There is a lot to take in with this volume, it’s almost overwhelming, even more so than the first two volumes. However, it’s hard to complain when the artwork is so stunning and details such a visceral picture. Even though the lore is expansive in this volume, as a reader you start to really piece all the histories together to get a firmer grasp on this story and setting. I am looking forward to what awaits in the next volume. 


Monstress, Vol 2: The Blood by Marjorie M. Liu

I went head first into this volume with high expectations, thankfully I had no reason to be concerned.

4/5 stars.
ebook, 156 pages.
Read from July 10, 2020 to July 14, 2020.

After quickly devouring the first volume, I went head first into this volume with high expectations, thankfully I had no reason to be concerned.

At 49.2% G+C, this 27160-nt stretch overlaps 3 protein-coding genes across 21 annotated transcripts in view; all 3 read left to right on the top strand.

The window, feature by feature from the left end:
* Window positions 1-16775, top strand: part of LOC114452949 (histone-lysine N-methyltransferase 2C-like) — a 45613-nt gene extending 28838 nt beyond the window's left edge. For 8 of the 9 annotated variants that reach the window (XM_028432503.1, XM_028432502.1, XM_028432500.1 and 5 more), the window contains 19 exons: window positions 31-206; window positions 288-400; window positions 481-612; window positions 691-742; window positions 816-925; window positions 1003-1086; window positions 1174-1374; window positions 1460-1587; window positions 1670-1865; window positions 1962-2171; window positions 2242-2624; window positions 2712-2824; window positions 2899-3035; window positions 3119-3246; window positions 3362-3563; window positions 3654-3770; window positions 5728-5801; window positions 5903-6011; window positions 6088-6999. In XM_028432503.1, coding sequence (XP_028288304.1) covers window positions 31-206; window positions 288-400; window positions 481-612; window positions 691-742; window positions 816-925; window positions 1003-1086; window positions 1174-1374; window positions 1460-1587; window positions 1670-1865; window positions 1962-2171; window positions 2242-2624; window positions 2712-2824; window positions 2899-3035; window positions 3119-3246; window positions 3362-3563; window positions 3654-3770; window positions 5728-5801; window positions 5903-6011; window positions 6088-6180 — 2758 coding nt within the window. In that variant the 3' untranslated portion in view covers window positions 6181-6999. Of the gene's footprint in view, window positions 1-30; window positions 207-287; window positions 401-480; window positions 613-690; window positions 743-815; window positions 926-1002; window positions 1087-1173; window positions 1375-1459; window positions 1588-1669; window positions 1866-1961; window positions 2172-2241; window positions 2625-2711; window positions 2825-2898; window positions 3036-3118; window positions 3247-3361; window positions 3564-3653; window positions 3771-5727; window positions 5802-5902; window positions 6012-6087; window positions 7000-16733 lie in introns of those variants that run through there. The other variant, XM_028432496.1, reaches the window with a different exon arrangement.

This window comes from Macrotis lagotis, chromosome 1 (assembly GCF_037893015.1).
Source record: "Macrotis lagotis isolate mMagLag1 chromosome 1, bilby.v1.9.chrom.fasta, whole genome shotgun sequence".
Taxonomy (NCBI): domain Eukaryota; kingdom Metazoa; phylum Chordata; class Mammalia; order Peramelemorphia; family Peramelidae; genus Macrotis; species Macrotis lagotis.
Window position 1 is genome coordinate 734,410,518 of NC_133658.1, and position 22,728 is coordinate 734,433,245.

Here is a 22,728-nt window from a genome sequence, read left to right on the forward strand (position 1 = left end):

After attempting to control the demon-being within her, Maika has sacrificed the remaining parts of her arm but without much luck. In the previous volume, Maika believes she has extracted revenge for the death of her mother and then decides to continue down the path to see what her mother knew about this demon that is living inside of her and the Arcanic symbol she bares. With the help of a relative and some new found pirate friends Maika is able to travel to the dangerous Isle of Bones. She comes to learn about the power a Shamanic Empress that had once terrified Arcanics and humans a like, a power which is still being sought…

For the first time, you start to get a glimpse past Maika’s hard and unmoving exterior and being to see the trauma that she has endured. You get brief glimpses in to Maika’s past and family life with the story slowly builds. It is difficult to watch how Maika treats the young Kippa, who is a gentle and giving character who started following Maika in the last volume after being rescued from slavery. Maika is cruel and in all appearances indifferent to Kippa, even though deep down she cares. Maika is likely mirroring the relationship with er mother and is afraid to make deep connections and friendships.